Consider the Culture 🎨

Robots, Transhumanism, and Life Beyond Earth | Lord Martin Rees and John Wyatt 📽 →

Is Artificial Intelligence a friend or foe of human flourishing? Does faith have any part to play in the robotics revolution, and the race to upgrade our bodies and even escape our planet? What does the future hold for humans?

Astronomer Royal Lord Martin Rees author of 'On The Future' and Christian bioethicist Dr John Wyatt author of 'The Robot Will See You Now', discuss these questions alongside clips from interviews with robotics experts Nigel Crooke and David Levy.

Artificial intelligence has recently made a lot of progress in creating custom artwork and text nearly indistinguishable from a human's. This does not mean that we are anywhere close to computers being self-aware, but it does mean that we are closer to building robots that feel like humans when we interact with them.

If you've enjoyed reading this letter, please share it with others and help us grow. We exist to help Christians grow in their faith and to make the name of Jesus Messiah glorified in all the earth. We grow thanks to readers like you sharing what we do with others. Thank you!

Best with a Cup of Tea ☕️

A Lack of Generosity Means a Lack of Contentment | Bryan Chapell 📃 →

If we really believe that the God who created the universe cares for us and is working in our lives, then that removes the fear that makes us hoard our money and turn away everyone who might need the generosity that God asks of us.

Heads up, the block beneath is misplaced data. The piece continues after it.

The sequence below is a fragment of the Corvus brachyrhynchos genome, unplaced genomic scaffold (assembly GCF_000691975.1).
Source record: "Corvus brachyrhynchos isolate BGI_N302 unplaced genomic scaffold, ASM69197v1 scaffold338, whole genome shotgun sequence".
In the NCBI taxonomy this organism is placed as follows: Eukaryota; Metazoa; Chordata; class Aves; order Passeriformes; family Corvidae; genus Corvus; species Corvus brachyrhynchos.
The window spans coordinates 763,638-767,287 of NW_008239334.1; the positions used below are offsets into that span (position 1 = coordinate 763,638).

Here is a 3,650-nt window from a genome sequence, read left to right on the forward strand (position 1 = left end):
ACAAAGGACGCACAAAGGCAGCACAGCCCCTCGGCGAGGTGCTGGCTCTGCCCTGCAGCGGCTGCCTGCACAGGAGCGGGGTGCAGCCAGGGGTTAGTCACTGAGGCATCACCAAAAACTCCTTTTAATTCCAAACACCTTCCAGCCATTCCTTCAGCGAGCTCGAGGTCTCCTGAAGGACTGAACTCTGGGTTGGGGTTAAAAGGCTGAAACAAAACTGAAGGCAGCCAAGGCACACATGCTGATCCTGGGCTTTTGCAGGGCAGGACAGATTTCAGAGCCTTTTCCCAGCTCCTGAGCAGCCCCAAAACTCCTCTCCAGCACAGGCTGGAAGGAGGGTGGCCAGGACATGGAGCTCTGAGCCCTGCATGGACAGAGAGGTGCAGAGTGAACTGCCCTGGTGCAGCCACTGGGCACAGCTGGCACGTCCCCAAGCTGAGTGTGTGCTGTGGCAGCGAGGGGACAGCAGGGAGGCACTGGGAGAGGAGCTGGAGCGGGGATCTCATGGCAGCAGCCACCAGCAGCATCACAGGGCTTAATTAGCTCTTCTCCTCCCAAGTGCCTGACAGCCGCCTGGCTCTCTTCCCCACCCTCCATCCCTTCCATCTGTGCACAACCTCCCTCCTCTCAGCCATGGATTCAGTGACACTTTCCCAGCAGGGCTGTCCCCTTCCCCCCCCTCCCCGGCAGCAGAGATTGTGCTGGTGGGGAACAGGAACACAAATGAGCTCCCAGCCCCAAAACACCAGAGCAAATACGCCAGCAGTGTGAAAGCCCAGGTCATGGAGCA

Money and time are the two precious resources that American Christians don’t want to talk about. Scripture tells us that generosity with our money and our time must be joyfully and freely given, and many churches fail that test. They use coercion or promises of God’s favor to encourage giving. That is not acceptable for any church to do.

But that doesn’t mean that giving is optional. In any area of our lives where we resist God’s presence and Lordship, there is idolatry and sin. God asks us to be generous for our good and his glory.

When God teaches us that our security is in him and not in our bank account, that allows us to be free from fear. Such fearlessness enables us to put our lives and resources on the line for Jesus. Our attitude toward our money—when we remember the Lord is our ultimate security—can free us for selfless and courageous service. We sometimes forget that God provides money as a kind of holy compass for our lives. How we view money (whether we are its stewards or its hostages) is an indicator of whether our hearts are in line with, or off course from, God’s mission.

We sometimes think to ourselves, I want more. What I have isn’t enough. And Paul tells us, “Because you’re not content and are always wanting more, you’re actually hurting yourself.” If we were content, we could pray the prayer of Proverbs 30:8–9:
Give me neither poverty nor riches;
feed me with the food that is needful for me,
lest I be full and deny you
and say, “Who is the Lord?”
or lest I be poor and steal
and profane the name of my God.

Keep Your Mind on Things Above

I will be praying for you this week.

Endure suffering as discipline: God is dealing with you as sons. For what son is there that a father does not discipline? But if you are without discipline — which all receive — then you are illegitimate children and not sons.
—Hebrews 12:7–8 (CSB)

Joel Fischer